Review – “Farewell” EP – Ladyfrnd

reviewed by Chris Mateia3527725039_16

The release of a new record generally signifies a turning point in a band’s life-cycle: it’s time to shift from the in-studio mindset of creative refinement and distillation toward the extroverted process of promotion, touring and getting that music out into the world. Rarely does a band conceive of, write, record and release a record designed to be their final goodbye to the scene that birthed them: such is the somewhat bittersweet story of the Farewell EP by Vancouver’s Ladyfrnd.

Ladyfrnd was formed by Peter Ricq (member of local hazy-electro trio Gang Signs as well as the more energetic Humans, whose Noontide made waves on this very blog earlier this year) and his, ahem, ladyfriend, Yuki Holland. Their self-titled LP, released in 2013, cultivated a sparse beatscape overlaid with Holland’s laid-back vocals and a smattering of ukulele – a sound that was at the same time sunny and haunted, dreamlike but not without lucidity, anchored in romance but not overlooking the potential for bleakness and emotional friction.

Tellingly, Farewell opens with Holland’s distant laughter and a lilting uke melody, over which her moodily reverb-saturated vocals intone a tale of lost memories and the desire to move on from something that has clearly become a shade of what it once was. Weighty kick drums pulse like  muted heartbeats in the song’s first half: as Holland sighs “no more you and I,” the beat shudders to life. It’s the first of a series of what feel like song-vignettes on the theme of love turned gray and distant: succinct and heartfelt still lifes capturing a very particular emotional moment. “Geist” is a darker and denser-toned portrait, the airy vocals and bass-heavy production recalling the xx’s pairing of Jamie Smith and Romy Madley Croft only to unfold into a menacing dark-dance groove.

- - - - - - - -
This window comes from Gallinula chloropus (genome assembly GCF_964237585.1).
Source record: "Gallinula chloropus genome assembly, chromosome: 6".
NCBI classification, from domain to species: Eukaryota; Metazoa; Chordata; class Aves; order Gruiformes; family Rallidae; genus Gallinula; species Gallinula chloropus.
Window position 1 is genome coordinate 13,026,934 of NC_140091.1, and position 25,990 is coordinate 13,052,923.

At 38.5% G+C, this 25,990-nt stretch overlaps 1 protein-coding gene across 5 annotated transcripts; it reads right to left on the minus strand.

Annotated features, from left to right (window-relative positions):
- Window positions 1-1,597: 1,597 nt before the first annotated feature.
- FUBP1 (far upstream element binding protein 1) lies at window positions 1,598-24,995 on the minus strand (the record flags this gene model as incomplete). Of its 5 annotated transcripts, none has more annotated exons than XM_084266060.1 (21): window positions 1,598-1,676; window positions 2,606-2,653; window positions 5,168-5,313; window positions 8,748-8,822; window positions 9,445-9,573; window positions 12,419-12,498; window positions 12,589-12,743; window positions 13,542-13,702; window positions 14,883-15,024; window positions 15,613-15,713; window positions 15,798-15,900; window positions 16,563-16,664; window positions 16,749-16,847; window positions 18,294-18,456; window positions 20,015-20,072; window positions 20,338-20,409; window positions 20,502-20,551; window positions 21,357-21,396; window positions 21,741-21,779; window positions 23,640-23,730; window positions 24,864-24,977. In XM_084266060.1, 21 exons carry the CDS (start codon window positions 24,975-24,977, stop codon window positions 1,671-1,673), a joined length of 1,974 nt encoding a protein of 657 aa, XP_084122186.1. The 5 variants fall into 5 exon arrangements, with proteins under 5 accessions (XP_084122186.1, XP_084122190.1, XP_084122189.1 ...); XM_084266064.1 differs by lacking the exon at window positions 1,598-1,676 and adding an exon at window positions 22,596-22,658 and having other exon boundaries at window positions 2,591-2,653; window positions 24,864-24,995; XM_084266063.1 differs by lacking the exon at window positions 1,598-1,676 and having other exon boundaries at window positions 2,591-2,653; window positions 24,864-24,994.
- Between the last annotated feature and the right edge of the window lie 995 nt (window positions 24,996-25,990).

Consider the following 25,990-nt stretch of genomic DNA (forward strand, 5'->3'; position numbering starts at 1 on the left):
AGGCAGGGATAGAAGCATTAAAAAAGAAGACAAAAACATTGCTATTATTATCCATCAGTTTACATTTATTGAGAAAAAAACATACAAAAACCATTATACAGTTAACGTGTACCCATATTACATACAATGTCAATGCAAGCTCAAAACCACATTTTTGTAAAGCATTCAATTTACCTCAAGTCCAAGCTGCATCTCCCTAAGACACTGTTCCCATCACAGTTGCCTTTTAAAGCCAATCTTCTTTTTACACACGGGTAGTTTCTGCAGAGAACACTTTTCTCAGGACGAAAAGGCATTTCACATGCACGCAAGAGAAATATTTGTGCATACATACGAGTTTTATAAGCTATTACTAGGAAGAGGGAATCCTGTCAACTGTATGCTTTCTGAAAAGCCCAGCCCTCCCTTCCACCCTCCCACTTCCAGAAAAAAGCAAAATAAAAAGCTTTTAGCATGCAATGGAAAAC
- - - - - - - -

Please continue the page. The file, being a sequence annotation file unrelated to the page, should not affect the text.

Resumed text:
Instrumental “Go Quietly” puts an echo-swaddled ukulele and guitar at the forefront, with only the barest snare-skin pitter-patter and samples of far-off waves present to hold it up. A mournful harmonica line cuts through the track’s misty shape like something out of a Gondry head-trip. “Sing Softly” is even sparser and more brittle at first, each string-pluck its own bright ping and puff of accompanying room sound. Ricq’s percussion and basslines seem to sneak up out of nowhere to give the track warmth and depth that it seems to ache for. Holland’s whispery delivery compliments the theme: “I’ll go quietly, when the sun rises.”

“Strange Days” returns to the dark and heavy vibe that “Geist” established: it’s the EP’s most dance-friendly cut, built on subsonically deep kick drum, resampled vocals and sinister analog sweeps – a song that would not have been out of place on Humans’ last record.

The album closes with an instrumental reprise of its title track, a last little wave from the window. Though it’s a bit of a downer to see them go, Ladyfrnd will leave listeners with a fond Farewell.

Top Tracks: “Geist,” “Sing Softly”

Rating: Proud Hoot (Really Good)

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